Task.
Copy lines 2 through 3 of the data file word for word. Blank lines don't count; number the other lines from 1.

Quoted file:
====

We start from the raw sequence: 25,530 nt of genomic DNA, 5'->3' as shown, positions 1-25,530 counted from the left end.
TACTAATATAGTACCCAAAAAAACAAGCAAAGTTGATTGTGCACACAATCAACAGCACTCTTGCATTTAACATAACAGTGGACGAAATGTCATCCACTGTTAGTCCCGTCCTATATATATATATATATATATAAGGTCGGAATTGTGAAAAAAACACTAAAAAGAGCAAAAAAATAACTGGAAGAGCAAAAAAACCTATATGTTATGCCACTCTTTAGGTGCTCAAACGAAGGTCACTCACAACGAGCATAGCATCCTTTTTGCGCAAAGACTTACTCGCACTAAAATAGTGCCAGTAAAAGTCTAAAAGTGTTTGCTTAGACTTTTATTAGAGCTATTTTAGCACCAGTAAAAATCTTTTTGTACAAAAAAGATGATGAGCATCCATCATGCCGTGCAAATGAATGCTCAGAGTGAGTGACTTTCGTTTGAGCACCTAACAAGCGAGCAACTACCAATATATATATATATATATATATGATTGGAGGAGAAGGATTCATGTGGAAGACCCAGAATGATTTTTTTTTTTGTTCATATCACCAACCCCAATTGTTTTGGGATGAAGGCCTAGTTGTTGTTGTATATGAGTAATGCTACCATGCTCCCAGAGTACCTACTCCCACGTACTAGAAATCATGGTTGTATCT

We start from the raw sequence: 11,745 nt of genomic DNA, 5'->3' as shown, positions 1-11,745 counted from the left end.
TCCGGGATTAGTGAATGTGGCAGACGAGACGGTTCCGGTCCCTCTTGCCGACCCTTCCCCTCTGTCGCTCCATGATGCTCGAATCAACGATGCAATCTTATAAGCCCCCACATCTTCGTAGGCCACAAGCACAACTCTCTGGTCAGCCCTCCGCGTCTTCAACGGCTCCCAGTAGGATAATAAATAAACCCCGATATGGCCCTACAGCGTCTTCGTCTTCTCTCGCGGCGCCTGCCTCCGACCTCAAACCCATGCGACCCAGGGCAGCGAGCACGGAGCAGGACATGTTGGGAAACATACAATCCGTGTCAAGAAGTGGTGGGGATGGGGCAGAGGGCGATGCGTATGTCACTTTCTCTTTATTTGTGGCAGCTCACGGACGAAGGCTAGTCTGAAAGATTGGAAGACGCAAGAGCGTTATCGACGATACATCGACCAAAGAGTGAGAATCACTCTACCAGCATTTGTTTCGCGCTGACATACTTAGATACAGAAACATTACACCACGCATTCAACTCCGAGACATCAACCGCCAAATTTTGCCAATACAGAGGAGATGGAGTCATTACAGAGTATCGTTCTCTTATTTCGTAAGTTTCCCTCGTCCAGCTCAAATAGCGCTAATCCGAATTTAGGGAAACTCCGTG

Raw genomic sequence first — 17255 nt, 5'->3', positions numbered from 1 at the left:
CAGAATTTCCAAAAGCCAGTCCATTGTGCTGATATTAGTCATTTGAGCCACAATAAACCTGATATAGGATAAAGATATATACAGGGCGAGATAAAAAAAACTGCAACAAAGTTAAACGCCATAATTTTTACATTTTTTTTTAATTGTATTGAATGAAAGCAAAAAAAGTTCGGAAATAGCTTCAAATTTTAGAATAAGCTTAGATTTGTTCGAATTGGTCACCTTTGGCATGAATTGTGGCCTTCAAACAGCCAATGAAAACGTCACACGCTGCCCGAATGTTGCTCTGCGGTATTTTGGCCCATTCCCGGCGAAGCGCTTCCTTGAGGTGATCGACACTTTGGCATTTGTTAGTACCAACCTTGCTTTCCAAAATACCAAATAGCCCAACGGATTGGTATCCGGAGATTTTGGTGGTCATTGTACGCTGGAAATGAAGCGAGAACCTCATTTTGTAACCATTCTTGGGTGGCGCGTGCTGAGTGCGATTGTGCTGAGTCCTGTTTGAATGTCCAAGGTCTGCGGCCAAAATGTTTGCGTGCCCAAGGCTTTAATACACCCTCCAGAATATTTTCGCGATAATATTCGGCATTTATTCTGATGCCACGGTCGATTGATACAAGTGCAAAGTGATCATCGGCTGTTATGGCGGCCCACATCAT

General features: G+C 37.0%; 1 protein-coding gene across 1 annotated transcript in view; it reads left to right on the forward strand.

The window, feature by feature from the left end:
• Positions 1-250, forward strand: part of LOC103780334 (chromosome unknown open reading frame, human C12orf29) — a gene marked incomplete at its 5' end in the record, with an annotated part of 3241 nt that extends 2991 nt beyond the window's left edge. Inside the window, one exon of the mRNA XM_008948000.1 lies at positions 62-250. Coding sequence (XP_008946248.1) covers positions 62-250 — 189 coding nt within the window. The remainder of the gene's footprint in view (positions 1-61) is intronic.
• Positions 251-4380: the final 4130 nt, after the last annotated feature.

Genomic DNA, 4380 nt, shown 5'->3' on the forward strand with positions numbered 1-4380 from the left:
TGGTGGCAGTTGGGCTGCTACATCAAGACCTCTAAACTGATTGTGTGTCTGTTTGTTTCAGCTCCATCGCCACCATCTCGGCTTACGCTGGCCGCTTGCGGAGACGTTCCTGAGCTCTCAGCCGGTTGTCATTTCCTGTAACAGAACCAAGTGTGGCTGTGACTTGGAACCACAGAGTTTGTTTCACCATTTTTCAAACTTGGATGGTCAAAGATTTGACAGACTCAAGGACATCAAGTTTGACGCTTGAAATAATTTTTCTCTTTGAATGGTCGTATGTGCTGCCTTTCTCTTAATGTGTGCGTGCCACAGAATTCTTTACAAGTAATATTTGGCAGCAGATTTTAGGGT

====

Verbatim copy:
TACTAATATAGTACCCAAAAAAACAAGCAAAGTTGATTGTGCACACAATCAACAGCACTCTTGCATTTAACATAACAGTGGACGAAATGTCATCCACTGTTAGTCCCGTCCTATATATATATATATATATATAAGGTCGGAATTGTGAAAAAAACACTAAAAAGAGCAAAAAAATAACTGGAAGAGCAAAAAAACCTATATGTTATGCCACTCTTTAGGTGCTCAAACGAAGGTCACTCACAACGAGCATAGCATCCTTTTTGCGCAAAGACTTACTCGCACTAAAATAGTGCCAGTAAAAGTCTAAAAGTGTTTGCTTAGACTTTTATTAGAGCTATTTTAGCACCAGTAAAAATCTTTTTGTACAAAAAAGATGATGAGCATCCATCATGCCGTGCAAATGAATGCTCAGAGTGAGTGACTTTCGTTTGAGCACCTAACAAGCGAGCAACTACCAATATATATATATATATATATATGATTGGAGGAGAAGGATTCATGTGGAAGACCCAGAATGATTTTTTTTTTTGTTCATATCACCAACCCCAATTGTTTTGGGATGAAGGCCTAGTTGTTGTTGTATATGAGTAATGCTACCATGCTCCCAGAGTACCTACTCCCACGTACTAGAAATCATGGTTGTATCT

We start from the raw sequence: 11,745 nt of genomic DNA, 5'->3' as shown, positions 1-11,745 counted from the left end.